VIX Graph. September 4, 2009

2009-09-04_1825vix0904

VIX has been holding steady recently, with an occasion blip upwards. Now that summer is almost over, it will be interesting to see what lies ahead. We all remember the extreme volatility of 2008.

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5 Responses to VIX Graph. September 4, 2009

  1. The Sound Center 09/04/2009 at 10:33 PM #

    Yes indeed – and some of us would like to ride that volatility again.

  2. Dave 09/05/2009 at 12:21 PM #

    Mark, would you give me your opinion of this RUT trade I put on Friday? If this isn’t the proper forum I’ll understand (just erase the post).
    Conceptually I feel like the market sits at a major pivot ready to break hard either way. My gut says UP while every strand of logical thread in the universe screams DOWN. Or of course we may just sit here a long while too. Either way– guessing direction has never been overly kind to me on a consistent basis. So (fictional size and easy arithmetic) I:
    Sold 2 Oct 610/ 620 call spreads 1.90 x 200= $380 credit
    Bought 1 Sept 570 call for 9.30 x 100= $930 debt
    If RUT sits exactly here Sept 18th the risk graph says $823 max loss. Break even is about 580 (less than a 2% move higher) and profit grows sharply with any additional move up… which would be great… BUT, what I’m REALLY hoping for is a quick drop next week to sell a volatility enhanced put spread on, turning this trade into a very juicy iron condor (keeping that 570 call for another day?)
    Am I building a rocketship? Is my daytrader mentality trying to muck up the beauty of a market neutral IC?
    Thanks, Dave

  3. Mark Wolfinger 09/05/2009 at 12:48 PM #

    Dave,
    I don’t mind replying – but I cannot give specific advice. Not that I don’t have opinions, but I am not a licensed advisor and my information is interned to be general – helping you learn to make all decisions for yourself.
    Yes LOGIC screams ‘bear’ – but not everyone sees it that way and logic does not count over the short term.
    Comments:
    1) This 3-way spread is ‘long’ by any measure. Thus, it’s appropriate ONLY as an immediate bullish play.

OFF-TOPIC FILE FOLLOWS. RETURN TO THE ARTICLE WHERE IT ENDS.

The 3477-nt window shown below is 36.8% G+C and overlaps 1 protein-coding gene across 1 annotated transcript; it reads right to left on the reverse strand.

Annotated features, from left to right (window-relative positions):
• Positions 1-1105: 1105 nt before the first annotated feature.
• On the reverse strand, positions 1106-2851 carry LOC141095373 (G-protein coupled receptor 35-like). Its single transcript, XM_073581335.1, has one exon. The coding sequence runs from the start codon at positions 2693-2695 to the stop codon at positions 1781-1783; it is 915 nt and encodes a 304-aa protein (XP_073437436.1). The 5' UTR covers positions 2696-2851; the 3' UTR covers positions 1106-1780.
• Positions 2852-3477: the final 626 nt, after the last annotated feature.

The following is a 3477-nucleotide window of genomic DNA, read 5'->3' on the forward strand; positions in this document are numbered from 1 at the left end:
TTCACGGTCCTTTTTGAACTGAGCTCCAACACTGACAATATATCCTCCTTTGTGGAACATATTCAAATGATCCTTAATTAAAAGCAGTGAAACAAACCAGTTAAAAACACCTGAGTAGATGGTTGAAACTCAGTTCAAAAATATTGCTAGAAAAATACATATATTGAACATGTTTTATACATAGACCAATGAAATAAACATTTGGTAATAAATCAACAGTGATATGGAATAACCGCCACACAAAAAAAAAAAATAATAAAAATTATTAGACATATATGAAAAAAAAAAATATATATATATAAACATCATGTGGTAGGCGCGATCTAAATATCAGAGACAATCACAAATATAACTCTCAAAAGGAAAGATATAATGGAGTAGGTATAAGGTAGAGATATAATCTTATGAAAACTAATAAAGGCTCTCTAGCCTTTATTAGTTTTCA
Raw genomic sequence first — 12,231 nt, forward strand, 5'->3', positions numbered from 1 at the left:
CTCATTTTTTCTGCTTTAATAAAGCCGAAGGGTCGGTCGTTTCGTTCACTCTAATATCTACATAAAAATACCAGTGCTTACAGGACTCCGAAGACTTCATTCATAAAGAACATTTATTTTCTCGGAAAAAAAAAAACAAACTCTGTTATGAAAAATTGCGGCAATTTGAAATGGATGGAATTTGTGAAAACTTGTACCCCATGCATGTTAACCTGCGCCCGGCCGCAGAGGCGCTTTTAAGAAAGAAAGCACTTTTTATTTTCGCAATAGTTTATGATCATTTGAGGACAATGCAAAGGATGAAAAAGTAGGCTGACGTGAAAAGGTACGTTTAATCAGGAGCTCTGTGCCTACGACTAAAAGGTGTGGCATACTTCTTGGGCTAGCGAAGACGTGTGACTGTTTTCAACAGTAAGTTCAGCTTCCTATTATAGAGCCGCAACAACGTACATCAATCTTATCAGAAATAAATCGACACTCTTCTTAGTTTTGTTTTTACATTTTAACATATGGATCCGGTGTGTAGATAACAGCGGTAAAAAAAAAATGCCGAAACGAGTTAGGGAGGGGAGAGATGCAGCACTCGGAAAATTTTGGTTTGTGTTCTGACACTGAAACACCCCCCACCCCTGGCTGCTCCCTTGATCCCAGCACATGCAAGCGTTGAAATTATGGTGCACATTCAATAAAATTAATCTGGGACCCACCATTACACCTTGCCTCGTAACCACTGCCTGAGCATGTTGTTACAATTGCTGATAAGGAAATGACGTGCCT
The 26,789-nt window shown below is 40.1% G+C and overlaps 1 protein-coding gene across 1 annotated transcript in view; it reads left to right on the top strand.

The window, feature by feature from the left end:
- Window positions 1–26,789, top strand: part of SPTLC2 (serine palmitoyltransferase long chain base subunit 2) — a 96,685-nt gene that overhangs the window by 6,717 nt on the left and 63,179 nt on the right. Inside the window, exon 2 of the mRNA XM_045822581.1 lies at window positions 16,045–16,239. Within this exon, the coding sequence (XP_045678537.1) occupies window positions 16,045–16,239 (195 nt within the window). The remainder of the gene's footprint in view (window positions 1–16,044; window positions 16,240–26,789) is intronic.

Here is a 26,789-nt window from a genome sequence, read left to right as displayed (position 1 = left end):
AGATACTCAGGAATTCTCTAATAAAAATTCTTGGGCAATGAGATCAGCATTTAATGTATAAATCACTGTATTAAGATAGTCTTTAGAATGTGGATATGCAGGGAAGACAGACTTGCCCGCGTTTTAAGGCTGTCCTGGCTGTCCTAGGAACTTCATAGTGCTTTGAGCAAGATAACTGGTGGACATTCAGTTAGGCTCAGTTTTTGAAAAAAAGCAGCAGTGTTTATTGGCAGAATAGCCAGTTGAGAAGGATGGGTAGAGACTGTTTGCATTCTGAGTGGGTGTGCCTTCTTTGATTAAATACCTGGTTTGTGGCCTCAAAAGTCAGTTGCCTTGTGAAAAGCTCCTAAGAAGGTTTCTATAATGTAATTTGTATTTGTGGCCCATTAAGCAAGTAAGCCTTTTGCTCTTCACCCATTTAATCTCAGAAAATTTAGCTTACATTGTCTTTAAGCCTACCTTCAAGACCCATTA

2) This spread has unlimited profits to the upside. So much so that you have room to sell more call spreads, reduce your cash outlay, and still have unlimited profits to the upside.
    That’s going with your gut.
    3) But owning Sep options with so little time remaining is a big risk – in return for that positive gamma.
    I’ve been buying Oct calls against my Oct call spreads (same with puts), using a 1 x 3 or 1 x 4 ratio. But, my gut is not telling me to be long, as your gut is telling you. [My current portfolio does better with a rally – something very unusual for me].
    4) Yes, you can use a downwards move to sell put spreads against your call spreads – but your downside will be unprotected.
    5) Fine idea for a bullish play. Go for it.
    But, if you prefer to be ‘safer’ with less reward, look for a similar play with puts. But rather than be naked short the put spreads, you can do the same strategy 1 x 6 (or some other ratio). That brings in less cash from the puts, but provides relief in a black swan situation.
    The put trades: Do you insure or not? That is the decision
    What I don’t get: You are taking a bullish play, but are hoping for a down move. I guess that means no matter what happens, you will be pleased. But this is a very bullish play that can become a problem if the Sep 570 goes away.
    Bottom line, you have a big potential collect to an up move, currently, a loss to the downside (but the opportunity to sell put spreads) – and severe theta risk.

  4. Dave 09/05/2009 at 1:12 PM #

    Mark, I’d never ask you a question about a trade unless it had already been made.
    …not that I wouldn’t like to, believe me 🙂
    What I’m really trying to accomplish here is to be non-directional; selling a “super juiced up” iron condor that doesn’t explode too bad if things go wrong while in the making. I’ve tried other ways of “trading” into them… which of course boils down to guessing direction/ and spoiling the whole idea of mkt neutral…
    I appreciate the response and I think it’s starting to gel… either you are or you aren’t (mkt neutral)… Thank you!

  5. Mark Wolfinger 09/05/2009 at 1:49 PM #

    You are long right now.
    You can hold that, or fix that. Your choice.
    But holding a long position and ‘rooting for’ a down move just doesn’t feel right to me. The truth is that Mr. Market does not care what we are rooting for.
    Legging into iron condors is fine. But I want you to pay attention to this: Find the call spread you would sell if opening a new iron condor Monday. If the market heads higher, see just how slowly, if at all, that spread widens. You may get the up move, but is the monetary reward there? Pay attention to that and think about what you have to gain by legging into an IC.